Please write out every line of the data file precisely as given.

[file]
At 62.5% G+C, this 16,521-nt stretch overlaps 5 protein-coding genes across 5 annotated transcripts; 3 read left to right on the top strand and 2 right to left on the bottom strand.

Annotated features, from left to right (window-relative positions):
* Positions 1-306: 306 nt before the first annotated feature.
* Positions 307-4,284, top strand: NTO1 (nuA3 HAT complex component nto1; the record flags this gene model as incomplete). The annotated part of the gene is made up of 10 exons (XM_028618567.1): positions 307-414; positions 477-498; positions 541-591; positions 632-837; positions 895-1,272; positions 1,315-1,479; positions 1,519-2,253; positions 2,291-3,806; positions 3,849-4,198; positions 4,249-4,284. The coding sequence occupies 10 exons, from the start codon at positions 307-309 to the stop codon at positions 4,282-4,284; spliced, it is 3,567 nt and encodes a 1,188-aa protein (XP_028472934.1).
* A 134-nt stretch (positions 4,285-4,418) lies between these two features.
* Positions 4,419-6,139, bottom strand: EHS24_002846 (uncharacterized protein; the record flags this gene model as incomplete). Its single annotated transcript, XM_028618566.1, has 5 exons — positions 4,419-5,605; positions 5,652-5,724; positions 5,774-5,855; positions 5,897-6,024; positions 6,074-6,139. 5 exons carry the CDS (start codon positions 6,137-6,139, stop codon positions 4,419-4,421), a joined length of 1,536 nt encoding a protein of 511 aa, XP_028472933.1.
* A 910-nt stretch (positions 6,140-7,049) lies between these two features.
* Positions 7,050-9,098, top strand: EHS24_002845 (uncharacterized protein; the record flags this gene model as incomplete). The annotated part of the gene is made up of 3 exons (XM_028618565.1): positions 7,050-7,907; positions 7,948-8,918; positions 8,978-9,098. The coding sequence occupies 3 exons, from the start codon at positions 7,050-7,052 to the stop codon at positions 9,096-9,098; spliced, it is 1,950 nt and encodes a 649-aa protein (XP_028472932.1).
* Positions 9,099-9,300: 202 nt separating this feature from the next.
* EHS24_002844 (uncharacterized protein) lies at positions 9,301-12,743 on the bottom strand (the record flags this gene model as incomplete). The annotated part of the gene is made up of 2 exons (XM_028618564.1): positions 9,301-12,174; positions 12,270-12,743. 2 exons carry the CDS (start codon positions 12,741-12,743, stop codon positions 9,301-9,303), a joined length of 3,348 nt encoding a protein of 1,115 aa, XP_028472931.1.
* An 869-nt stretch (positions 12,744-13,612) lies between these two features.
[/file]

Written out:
At 62.5% G+C, this 16,521-nt stretch overlaps 5 protein-coding genes across 5 annotated transcripts; 3 read left to right on the top strand and 2 right to left on the bottom strand.

Annotated features, from left to right (window-relative positions):
* Positions 1-306: 306 nt before the first annotated feature.
* Positions 307-4,284, top strand: NTO1 (nuA3 HAT complex component nto1; the record flags this gene model as incomplete). The annotated part of the gene is made up of 10 exons (XM_028618567.1): positions 307-414; positions 477-498; positions 541-591; positions 632-837; positions 895-1,272; positions 1,315-1,479; positions 1,519-2,253; positions 2,291-3,806; positions 3,849-4,198; positions 4,249-4,284. The coding sequence occupies 10 exons, from the start codon at positions 307-309 to the stop codon at positions 4,282-4,284; spliced, it is 3,567 nt and encodes a 1,188-aa protein (XP_028472934.1).
* A 134-nt stretch (positions 4,285-4,418) lies between these two features.
* Positions 4,419-6,139, bottom strand: EHS24_002846 (uncharacterized protein; the record flags this gene model as incomplete). Its single annotated transcript, XM_028618566.1, has 5 exons — positions 4,419-5,605; positions 5,652-5,724; positions 5,774-5,855; positions 5,897-6,024; positions 6,074-6,139. 5 exons carry the CDS (start codon positions 6,137-6,139, stop codon positions 4,419-4,421), a joined length of 1,536 nt encoding a protein of 511 aa, XP_028472933.1.
* A 910-nt stretch (positions 6,140-7,049) lies between these two features.
* Positions 7,050-9,098, top strand: EHS24_002845 (uncharacterized protein; the record flags this gene model as incomplete). The annotated part of the gene is made up of 3 exons (XM_028618565.1): positions 7,050-7,907; positions 7,948-8,918; positions 8,978-9,098. The coding sequence occupies 3 exons, from the start codon at positions 7,050-7,052 to the stop codon at positions 9,096-9,098; spliced, it is 1,950 nt and encodes a 649-aa protein (XP_028472932.1).
* Positions 9,099-9,300: 202 nt separating this feature from the next.
* EHS24_002844 (uncharacterized protein) lies at positions 9,301-12,743 on the bottom strand (the record flags this gene model as incomplete). The annotated part of the gene is made up of 2 exons (XM_028618564.1): positions 9,301-12,174; positions 12,270-12,743. 2 exons carry the CDS (start codon positions 12,741-12,743, stop codon positions 9,301-9,303), a joined length of 3,348 nt encoding a protein of 1,115 aa, XP_028472931.1.
* An 869-nt stretch (positions 12,744-13,612) lies between these two features.